William G. Hardwick
18th Lieutenant Governor of Alabama
In office
January 17, 1955 – January 19, 1959
GovernorJim Folsom
Preceded byJames Allen
Succeeded byAlbert Boutwell
Personal details
William Guy Hardwick

(1910-05-30)May 30, 1910
Hartford, Alabama, U.S.
DiedJanuary 15, 1993(1993-01-15) (aged 82)
Political partyDemocratic
Dorothy Creel
(m. 1936)
Parent(s)William Robert Hardwick
Emma Corbitt
Alma materHartford High School
University of Alabama
ProfessionPolitician, lawyer
Military service
AllegianceUnited States
Branch/serviceUnited States Air Force
Years of service1942–1945
RankSecond lieutenant

William Guy Hardwick (May 30, 1910 – January 15, 1993) was an American politician and lawyer who served as the 18th lieutenant governor of Alabama from 1955 to 1959 as a member of the Democratic Party.[1]

Early life and education

Hardwick was born in Hartford, Connecticut on May 30, 1910 to William Robert Hardwick and Emma Corbitt. He was educated in Hartford public schools and graduated from Hartford High School in 1928. Hardwick subsequently graduated from the University of Alabama, where he also obtained a law degree in 1933.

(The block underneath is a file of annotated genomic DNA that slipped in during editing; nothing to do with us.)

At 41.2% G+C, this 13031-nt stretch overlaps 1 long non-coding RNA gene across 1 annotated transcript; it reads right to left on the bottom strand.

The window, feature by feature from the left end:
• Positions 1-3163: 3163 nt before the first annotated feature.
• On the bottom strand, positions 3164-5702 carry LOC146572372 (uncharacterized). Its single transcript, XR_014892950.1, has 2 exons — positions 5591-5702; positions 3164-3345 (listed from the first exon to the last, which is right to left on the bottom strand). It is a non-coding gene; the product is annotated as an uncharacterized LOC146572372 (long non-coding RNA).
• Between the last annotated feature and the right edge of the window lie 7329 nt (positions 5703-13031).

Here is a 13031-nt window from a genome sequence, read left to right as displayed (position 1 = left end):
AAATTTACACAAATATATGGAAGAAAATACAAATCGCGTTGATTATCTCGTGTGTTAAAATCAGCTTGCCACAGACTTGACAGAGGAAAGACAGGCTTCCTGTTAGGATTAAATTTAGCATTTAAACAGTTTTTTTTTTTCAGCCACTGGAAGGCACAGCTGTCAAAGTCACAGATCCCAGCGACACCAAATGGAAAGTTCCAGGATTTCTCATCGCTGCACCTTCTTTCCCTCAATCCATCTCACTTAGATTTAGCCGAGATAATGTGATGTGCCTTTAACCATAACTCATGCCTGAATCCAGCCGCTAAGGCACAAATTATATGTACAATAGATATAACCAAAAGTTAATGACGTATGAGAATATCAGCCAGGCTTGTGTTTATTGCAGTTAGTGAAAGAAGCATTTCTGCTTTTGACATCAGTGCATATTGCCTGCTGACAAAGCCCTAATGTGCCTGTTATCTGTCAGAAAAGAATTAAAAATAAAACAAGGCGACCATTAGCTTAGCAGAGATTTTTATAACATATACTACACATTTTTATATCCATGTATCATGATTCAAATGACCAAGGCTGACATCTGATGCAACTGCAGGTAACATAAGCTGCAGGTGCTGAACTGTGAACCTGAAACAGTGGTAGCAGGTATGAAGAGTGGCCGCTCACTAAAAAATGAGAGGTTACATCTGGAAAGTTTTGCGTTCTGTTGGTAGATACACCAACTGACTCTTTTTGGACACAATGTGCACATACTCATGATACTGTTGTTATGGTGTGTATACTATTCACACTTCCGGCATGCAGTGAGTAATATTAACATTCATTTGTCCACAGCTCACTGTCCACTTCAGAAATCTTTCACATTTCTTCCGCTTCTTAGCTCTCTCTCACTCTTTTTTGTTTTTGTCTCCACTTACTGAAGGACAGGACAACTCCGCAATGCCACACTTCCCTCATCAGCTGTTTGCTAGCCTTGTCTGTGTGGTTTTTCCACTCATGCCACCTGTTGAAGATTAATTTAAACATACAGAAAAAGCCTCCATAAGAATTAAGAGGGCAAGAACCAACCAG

In 1933, Hardwick entered the private practice of law in Dothan, Alabama. He served as a member of the Alabama House of Representatives and as a law clerk with the Alabama Code Committee of 1940. Hardwick was re-elected to the Alabama House of Representatives in 1942, though he resigned to enter the United States Air Force that same year, enlisting as a second lieutenant.[2] He was discharged as a major on December 25, 1945.

Hardwick served as a member of the Alabama Senate in 1946, representing the counties of Henry and Houston. In 1954, Hardwick was elected lieutenant governor of Alabama, serving from 1955 to 1959.

Personal life and death

Hardwick married Dorothy Creel in Dothan, Alabama on September 18, 1936.

Hardwick was affiliated with both Freemasonry and the Shriners.

Hardwick died at the age of 82 on January 15, 1993.


  1. ^ "William Hardwick". Alabama Department of Archives and History. August 20, 2009. Archived from the original on September 12, 2021. Retrieved January 9, 2024 – via Wayback Machine.
  2. ^ "Hardwick Resigns". The Tuscaloosa News. Montgomery, Alabama. September 22, 1944. p. 2. Retrieved January 9, 2024.